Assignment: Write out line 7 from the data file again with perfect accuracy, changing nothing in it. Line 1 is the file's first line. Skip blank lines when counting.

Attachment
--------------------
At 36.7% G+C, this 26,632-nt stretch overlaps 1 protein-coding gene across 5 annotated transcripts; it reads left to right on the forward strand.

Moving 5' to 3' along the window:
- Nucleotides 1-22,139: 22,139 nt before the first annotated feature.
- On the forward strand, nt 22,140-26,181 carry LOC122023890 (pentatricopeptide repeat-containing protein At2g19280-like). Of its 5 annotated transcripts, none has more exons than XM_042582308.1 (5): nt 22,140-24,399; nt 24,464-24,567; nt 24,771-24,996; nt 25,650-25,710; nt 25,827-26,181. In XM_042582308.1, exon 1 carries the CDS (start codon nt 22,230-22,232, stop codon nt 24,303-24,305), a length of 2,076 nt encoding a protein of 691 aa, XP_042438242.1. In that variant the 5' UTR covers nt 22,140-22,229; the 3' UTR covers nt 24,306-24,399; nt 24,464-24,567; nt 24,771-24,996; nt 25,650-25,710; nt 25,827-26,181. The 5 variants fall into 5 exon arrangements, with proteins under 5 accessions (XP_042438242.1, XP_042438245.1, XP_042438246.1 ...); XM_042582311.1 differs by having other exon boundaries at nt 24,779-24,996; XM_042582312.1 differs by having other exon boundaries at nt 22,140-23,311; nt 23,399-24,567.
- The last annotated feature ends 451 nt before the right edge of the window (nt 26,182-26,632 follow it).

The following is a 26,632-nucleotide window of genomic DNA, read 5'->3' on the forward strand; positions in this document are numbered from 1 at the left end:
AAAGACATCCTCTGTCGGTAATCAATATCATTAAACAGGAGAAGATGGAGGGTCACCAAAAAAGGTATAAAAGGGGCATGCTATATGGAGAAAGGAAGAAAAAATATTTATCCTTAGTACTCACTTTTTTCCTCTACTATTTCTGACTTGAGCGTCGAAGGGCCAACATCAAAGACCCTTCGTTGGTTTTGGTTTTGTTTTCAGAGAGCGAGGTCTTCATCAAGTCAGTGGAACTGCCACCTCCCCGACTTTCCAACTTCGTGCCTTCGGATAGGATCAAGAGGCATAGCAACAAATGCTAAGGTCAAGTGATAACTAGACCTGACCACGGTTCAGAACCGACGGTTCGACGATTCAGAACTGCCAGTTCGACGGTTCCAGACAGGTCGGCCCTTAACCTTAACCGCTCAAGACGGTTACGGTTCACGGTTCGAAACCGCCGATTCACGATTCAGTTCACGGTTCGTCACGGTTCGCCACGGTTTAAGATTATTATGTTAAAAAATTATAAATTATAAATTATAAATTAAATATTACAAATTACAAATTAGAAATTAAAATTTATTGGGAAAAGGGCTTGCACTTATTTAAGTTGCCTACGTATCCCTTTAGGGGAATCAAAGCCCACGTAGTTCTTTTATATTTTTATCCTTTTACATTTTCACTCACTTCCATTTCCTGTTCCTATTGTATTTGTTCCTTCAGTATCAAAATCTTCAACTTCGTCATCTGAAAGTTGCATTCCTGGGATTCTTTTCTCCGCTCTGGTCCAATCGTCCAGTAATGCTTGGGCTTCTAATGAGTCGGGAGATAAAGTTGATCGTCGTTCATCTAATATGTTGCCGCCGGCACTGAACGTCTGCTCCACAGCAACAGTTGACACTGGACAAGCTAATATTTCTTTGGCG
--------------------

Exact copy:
AAAGACATCCTCTGTCGGTAATCAATATCATTAAACAGGAGAAGATGGAGGGTCACCAAAAAAGGTATAAAAGGGGCATGCTATATGGAGAAAGGAAGAAAAAATATTTATCCTTAGTACTCACTTTTTTCCTCTACTATTTCTGACTTGAGCGTCGAAGGGCCAACATCAAAGACCCTTCGTTGGTTTTGGTTTTGTTTTCAGAGAGCGAGGTCTTCATCAAGTCAGTGGAACTGCCACCTCCCCGACTTTCCAACTTCGTGCCTTCGGATAGGATCAAGAGGCATAGCAACAAATGCTAAGGTCAAGTGATAACTAGACCTGACCACGGTTCAGAACCGACGGTTCGACGATTCAGAACTGCCAGTTCGACGGTTCCAGACAGGTCGGCCCTTAACCTTAACCGCTCAAGACGGTTACGGTTCACGGTTCGAAACCGCCGATTCACGATTCAGTTCACGGTTCGTCACGGTTCGCCACGGTTTAAGATTATTATGTTAAAAAATTATAAATTATAAATTATAAATTAAATATTACAAATTACAAATTAGAAATTAAAATTTATTGGGAAAAGGGCTTGCACTTATTTAAGTTGCCTACGTATCCCTTTAGGGGAATCAAAGCCCACGTAGTTCTTTTATATTTTTATCCTTTTACATTTTCACTCACTTCCATTTCCTGTTCCTATTGTATTTGTTCCTTCAGTATCAAAATCTTCAACTTCGTCATCTGAAAGTTGCATTCCTGGGATTCTTTTCTCCGCTCTGGTCCAATCGTCCAGTAATGCTTGGGCTTCTAATGAGTCGGGAGATAAAGTTGATCGTCGTTCATCTAATATGTTGCCGCCGGCACTGAACGTCTGCTCCACAGCAACAGTTGACACTGGACAAGCTAATATTTCTTTGGCG